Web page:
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Illegal finance criminal schemes grow even more sophisticated

Illegal finance criminal schemes grow even more sophisticated

Posted February. 21, 2024 07:39,   

Updated February. 21, 2024 07:39


The government declared a war on illegal finance and stepped up efforts to crack down on related crimes, but the methods of committing crimes to evade crackdowns and penalties are evolving. Utilizing quick services for debt collection or operating in the form of shadow organizations to disrupt police investigations are some examples. Experts emphasize that while strengthening enforcement and penalties are crucial to reducing the damage caused by illegal finance, policy focus should also be directed towards promoting awareness and diversifying demand to prevent such crimes.

Two members of the illegal finance organization A, Kim, and Park, in their 20s, have engaged in illegal finance crimes in cities including Yeosu in South Jeolla Province, Cheonan in South Chungcheong Province, and Cheongju in North Chungcheong Province since 2021. By the end of 2022, they had facilitated loans amounting to 4 billion won at an exorbitant rate of up to 5,200% over 10,000 transactions. During the same period, they collected over 2.8 billion won in criminal profits under the pretext of interest and late fees, causing numerous victims through ruthless illegal debt collection methods.

It was early last year that these two individuals were arrested. They were able to dodge investigations for about two years due to their organization's thorough management system and operation in the form of a shadow organization. The ‘organization A,’ composed of teams such as the call, interview, collection, withdrawal, and general affairs teams, had a structure where not only members of different teams but also members within the same team did not know each other.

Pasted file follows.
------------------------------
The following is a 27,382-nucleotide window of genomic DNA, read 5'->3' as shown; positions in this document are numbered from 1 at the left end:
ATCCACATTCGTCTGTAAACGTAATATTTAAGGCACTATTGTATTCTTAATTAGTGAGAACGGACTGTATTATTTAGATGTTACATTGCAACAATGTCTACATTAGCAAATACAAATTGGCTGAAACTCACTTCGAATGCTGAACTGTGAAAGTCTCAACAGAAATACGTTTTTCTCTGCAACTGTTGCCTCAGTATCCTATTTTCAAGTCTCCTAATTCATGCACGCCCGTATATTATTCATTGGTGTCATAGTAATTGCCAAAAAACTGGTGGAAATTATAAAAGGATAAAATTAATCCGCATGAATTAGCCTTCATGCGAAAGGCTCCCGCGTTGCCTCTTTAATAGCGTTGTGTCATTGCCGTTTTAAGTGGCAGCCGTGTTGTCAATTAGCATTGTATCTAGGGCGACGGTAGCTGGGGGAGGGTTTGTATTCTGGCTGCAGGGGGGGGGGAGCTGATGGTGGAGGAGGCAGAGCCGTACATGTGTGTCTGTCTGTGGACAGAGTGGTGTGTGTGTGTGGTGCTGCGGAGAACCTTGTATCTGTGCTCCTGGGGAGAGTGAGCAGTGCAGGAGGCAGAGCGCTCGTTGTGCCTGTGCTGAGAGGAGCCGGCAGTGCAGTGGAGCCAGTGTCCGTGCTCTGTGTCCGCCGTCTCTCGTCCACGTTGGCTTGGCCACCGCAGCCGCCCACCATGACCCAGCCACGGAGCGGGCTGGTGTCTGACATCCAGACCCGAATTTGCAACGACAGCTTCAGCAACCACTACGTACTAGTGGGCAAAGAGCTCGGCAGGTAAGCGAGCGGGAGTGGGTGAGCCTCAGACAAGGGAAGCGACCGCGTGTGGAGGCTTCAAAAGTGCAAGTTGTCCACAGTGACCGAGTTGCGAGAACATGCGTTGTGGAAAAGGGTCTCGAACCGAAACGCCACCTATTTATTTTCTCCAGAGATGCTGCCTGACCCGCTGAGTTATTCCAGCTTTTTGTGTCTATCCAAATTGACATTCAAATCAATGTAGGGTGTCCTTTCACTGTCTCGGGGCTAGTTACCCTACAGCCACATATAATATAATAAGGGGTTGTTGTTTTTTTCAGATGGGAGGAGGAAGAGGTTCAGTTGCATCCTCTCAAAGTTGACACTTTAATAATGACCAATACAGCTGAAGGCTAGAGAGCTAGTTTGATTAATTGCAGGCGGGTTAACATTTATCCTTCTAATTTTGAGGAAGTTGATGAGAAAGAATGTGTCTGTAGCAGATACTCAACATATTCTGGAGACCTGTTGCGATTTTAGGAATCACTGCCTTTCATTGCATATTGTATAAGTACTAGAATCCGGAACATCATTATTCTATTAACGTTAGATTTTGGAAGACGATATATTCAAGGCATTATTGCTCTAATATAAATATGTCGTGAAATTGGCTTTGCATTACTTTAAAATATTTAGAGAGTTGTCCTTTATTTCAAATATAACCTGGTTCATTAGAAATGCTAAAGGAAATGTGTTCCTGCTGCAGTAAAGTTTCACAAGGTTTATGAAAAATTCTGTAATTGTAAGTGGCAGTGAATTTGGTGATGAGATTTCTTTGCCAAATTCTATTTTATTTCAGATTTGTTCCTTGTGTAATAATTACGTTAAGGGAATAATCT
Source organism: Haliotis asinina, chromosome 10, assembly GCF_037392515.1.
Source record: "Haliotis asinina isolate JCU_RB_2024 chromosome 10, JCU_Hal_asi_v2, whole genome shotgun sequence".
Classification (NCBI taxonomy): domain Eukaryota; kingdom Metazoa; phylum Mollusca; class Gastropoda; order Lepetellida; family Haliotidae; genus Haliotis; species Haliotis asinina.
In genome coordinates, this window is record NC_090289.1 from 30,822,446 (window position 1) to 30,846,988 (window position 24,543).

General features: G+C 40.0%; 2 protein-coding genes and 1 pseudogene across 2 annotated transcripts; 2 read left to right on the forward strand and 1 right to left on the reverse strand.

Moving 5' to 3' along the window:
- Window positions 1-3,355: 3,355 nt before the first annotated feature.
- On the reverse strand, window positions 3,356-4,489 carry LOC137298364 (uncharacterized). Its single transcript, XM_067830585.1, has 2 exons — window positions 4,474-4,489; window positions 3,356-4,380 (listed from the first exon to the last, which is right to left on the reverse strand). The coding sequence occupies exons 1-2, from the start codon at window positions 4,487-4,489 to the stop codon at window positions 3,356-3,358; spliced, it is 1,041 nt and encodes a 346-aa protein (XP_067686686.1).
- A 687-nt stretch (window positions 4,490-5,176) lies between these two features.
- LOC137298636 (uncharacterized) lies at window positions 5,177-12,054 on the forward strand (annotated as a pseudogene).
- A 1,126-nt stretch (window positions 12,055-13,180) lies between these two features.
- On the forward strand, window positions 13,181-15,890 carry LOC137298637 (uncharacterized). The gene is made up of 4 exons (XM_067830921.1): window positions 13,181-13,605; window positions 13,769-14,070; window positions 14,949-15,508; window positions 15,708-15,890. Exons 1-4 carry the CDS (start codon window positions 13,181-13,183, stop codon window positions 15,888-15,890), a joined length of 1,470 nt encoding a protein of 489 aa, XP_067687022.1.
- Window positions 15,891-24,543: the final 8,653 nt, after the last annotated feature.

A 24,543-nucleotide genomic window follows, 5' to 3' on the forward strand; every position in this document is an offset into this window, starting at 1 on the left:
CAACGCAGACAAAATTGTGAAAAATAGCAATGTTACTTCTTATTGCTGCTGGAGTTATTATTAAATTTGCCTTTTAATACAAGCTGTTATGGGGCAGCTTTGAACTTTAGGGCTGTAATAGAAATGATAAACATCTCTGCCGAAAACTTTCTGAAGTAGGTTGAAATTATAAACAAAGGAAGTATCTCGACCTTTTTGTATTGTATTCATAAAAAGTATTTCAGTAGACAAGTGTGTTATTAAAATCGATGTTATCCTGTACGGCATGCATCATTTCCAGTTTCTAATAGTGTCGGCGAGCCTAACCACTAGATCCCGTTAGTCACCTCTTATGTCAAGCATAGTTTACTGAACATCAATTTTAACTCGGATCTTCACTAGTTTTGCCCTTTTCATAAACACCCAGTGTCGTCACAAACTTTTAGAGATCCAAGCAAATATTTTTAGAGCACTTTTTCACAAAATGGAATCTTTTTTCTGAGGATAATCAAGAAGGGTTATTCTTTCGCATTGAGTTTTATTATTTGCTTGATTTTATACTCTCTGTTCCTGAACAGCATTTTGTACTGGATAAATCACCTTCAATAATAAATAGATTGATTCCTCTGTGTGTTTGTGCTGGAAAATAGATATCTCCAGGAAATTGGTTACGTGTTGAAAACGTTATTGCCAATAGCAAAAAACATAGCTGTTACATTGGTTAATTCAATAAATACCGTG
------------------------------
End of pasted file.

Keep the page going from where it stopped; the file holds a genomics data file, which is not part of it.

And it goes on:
The crew of the interview and collection teams were required to use predetermined nicknames instead of their real names. Personal communication or offline meetings were strictly prohibited. Only disposable phones and bank accounts were allowed during work hours, and portable Wi-Fi instead of public Wi-Fi had to be used.

Members of the withdrawal team also strictly adhered to the rules set by the criminal ring. They withdrew from only one bank using one debit card, and when delivering it, they parked in places without closed-circuit television (CCTV). Even when going home, they had to park more than 3 kilometers away from their house and walk back home.

In a trend where demand for illegal finance increases due to economic recession and high interest rates, it is not easy to prevent evolving crimes that continue to pursue high profits, no matter how much enforcement is strengthened. In fact, recently, there has been a rise in modified forms of illegal finance targeting low-credit borrowers and high-credit individuals such as employees of large companies. In such cases, they utilize methods not involving disposable phones or bank accounts while earning high profits, making executing enforcement and punishment even trickier.

Experts agree that the government cracking down on illegal finance crime organizations should be achieved through more vigorous enforcement and prevention of damage and diversification of demand. "Even during a surge in voice phishing crimes, enforcement alone showed clear limits in curbing crimes," a financial industry official said. "It is effective to promote awareness among more people about crime methods and severity and to diversify emergency financial assistance channels for low-credit borrowers."